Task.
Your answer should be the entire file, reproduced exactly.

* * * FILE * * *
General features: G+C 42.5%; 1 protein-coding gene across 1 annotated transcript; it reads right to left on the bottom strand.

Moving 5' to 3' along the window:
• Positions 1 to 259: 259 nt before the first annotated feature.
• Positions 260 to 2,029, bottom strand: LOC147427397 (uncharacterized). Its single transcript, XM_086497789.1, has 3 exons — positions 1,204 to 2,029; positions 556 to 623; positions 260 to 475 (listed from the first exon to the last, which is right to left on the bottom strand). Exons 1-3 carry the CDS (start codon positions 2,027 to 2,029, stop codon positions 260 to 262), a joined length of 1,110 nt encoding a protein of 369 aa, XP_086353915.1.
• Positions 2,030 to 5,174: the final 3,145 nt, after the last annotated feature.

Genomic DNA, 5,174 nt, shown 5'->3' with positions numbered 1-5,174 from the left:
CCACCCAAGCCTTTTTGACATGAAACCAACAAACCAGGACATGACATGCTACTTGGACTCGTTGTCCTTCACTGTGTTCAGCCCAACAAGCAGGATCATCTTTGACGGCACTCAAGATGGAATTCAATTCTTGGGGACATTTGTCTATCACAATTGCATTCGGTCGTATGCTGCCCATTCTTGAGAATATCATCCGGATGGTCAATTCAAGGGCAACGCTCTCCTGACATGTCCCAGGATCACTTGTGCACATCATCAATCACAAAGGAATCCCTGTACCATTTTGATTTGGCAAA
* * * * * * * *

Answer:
General features: G+C 42.5%; 1 protein-coding gene across 1 annotated transcript; it reads right to left on the bottom strand.

Moving 5' to 3' along the window:
• Positions 1 to 259: 259 nt before the first annotated feature.
• Positions 260 to 2,029, bottom strand: LOC147427397 (uncharacterized). Its single transcript, XM_086497789.1, has 3 exons — positions 1,204 to 2,029; positions 556 to 623; positions 260 to 475 (listed from the first exon to the last, which is right to left on the bottom strand). Exons 1-3 carry the CDS (start codon positions 2,027 to 2,029, stop codon positions 260 to 262), a joined length of 1,110 nt encoding a protein of 369 aa, XP_086353915.1.
• Positions 2,030 to 5,174: the final 3,145 nt, after the last annotated feature.

Genomic DNA, 5,174 nt, shown 5'->3' with positions numbered 1-5,174 from the left:
CCACCCAAGCCTTTTTGACATGAAACCAACAAACCAGGACATGACATGCTACTTGGACTCGTTGTCCTTCACTGTGTTCAGCCCAACAAGCAGGATCATCTTTGACGGCACTCAAGATGGAATTCAATTCTTGGGGACATTTGTCTATCACAATTGCATTCGGTCGTATGCTGCCCATTCTTGAGAATATCATCCGGATGGTCAATTCAAGGGCAACGCTCTCCTGACATGTCCCAGGATCACTTGTGCACATCATCAATCACAAAGGAATCCCTGTACCATTTTGATTTGGCAAA